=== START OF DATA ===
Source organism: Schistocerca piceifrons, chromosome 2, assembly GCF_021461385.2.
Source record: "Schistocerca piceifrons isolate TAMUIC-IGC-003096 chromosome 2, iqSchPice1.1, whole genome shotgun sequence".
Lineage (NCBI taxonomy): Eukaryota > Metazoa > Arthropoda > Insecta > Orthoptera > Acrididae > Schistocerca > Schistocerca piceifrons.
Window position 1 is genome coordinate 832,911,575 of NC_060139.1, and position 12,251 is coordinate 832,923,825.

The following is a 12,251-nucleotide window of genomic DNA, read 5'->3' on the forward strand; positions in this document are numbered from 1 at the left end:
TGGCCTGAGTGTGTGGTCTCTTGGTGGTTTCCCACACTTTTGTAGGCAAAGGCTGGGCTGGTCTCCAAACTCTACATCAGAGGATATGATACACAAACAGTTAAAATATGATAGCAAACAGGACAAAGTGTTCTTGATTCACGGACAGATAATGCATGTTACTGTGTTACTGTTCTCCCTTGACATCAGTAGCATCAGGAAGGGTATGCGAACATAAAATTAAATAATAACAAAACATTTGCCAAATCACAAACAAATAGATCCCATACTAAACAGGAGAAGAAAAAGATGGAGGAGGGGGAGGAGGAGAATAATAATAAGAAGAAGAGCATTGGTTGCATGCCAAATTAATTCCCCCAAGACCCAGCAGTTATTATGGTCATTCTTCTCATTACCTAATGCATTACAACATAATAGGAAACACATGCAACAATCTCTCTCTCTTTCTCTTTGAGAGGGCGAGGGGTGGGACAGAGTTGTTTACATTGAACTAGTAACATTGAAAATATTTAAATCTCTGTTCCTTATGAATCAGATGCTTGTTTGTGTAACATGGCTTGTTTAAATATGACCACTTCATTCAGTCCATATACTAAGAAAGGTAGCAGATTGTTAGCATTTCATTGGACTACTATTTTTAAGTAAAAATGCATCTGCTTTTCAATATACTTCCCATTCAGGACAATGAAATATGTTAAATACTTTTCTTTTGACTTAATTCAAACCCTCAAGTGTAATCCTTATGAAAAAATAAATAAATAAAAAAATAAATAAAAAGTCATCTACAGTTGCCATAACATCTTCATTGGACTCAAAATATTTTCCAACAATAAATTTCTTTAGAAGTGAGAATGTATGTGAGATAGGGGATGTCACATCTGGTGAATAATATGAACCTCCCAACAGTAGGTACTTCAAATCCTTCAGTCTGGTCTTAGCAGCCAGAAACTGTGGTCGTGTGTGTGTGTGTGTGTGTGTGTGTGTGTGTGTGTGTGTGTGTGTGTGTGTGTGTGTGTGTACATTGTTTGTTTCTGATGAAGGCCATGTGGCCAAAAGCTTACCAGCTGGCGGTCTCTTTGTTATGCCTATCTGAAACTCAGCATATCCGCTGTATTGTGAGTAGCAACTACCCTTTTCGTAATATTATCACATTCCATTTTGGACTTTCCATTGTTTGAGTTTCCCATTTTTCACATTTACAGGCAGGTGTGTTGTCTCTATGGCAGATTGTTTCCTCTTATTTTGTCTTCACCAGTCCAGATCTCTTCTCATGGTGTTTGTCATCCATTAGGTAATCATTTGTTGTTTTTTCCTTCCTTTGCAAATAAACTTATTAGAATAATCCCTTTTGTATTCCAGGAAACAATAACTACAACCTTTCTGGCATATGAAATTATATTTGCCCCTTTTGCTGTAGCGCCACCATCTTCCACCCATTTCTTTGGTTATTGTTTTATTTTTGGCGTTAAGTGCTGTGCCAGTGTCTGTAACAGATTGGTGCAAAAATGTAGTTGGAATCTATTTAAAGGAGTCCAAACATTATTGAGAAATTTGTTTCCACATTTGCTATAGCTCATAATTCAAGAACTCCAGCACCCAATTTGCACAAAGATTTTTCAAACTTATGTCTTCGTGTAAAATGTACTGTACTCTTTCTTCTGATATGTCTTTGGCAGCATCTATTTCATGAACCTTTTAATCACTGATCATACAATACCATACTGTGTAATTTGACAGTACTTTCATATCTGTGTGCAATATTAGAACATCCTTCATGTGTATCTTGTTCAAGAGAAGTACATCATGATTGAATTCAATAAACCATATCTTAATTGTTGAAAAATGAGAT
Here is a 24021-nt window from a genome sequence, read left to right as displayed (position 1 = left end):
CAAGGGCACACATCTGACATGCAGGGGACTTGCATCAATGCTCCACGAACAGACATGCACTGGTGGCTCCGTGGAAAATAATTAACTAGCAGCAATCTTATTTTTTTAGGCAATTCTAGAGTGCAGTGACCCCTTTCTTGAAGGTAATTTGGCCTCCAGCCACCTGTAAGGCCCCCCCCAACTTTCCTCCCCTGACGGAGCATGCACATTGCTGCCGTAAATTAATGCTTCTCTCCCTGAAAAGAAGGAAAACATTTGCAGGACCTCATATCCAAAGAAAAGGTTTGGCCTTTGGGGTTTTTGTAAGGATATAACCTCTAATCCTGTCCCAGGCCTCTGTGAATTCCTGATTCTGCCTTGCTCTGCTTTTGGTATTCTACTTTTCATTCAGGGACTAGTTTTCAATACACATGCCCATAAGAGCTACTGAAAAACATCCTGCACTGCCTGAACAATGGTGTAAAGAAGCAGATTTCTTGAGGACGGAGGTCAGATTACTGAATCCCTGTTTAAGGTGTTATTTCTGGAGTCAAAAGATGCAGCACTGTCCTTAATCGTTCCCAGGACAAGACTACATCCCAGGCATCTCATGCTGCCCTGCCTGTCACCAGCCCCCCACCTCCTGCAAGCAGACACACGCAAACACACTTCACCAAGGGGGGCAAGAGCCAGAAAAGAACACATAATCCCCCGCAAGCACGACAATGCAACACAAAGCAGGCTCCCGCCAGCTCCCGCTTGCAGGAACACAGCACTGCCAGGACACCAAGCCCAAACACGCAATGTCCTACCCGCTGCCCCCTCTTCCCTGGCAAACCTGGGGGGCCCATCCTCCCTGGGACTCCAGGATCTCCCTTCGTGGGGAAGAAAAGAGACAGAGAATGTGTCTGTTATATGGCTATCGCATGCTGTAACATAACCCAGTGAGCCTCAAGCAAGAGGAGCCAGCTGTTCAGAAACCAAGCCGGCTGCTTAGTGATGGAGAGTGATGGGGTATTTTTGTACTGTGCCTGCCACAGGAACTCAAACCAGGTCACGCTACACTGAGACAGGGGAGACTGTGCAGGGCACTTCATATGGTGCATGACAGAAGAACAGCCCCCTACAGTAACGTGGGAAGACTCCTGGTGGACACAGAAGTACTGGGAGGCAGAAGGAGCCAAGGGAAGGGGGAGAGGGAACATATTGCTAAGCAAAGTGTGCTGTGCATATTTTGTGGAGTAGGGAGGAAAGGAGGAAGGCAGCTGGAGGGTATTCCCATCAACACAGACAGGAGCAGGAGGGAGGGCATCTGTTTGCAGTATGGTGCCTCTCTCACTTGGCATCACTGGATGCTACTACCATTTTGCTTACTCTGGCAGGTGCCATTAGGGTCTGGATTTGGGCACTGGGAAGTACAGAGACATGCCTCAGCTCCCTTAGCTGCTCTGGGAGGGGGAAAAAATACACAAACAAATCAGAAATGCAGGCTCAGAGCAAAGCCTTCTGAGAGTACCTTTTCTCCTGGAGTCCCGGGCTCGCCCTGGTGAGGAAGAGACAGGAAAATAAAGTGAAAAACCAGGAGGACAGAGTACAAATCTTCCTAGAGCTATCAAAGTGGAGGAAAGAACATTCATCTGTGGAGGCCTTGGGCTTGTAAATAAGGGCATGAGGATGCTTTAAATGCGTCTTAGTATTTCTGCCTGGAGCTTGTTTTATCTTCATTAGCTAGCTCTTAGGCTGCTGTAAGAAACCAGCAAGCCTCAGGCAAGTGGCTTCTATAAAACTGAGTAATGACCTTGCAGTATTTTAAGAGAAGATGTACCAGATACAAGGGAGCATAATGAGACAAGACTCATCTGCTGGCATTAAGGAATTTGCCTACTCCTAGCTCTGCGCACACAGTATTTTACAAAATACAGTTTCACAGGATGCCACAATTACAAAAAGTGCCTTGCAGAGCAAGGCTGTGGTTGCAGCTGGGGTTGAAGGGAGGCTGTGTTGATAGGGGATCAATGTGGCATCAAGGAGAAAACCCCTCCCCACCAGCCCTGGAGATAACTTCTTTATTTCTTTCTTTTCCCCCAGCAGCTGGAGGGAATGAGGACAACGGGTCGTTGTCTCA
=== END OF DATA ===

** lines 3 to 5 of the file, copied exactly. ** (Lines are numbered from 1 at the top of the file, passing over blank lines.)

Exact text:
Lineage (NCBI taxonomy): Eukaryota > Metazoa > Arthropoda > Insecta > Orthoptera > Acrididae > Schistocerca > Schistocerca piceifrons.
Window position 1 is genome coordinate 832,911,575 of NC_060139.1, and position 12,251 is coordinate 832,923,825.

The following is a 12,251-nucleotide window of genomic DNA, read 5'->3' on the forward strand; positions in this document are numbered from 1 at the left end: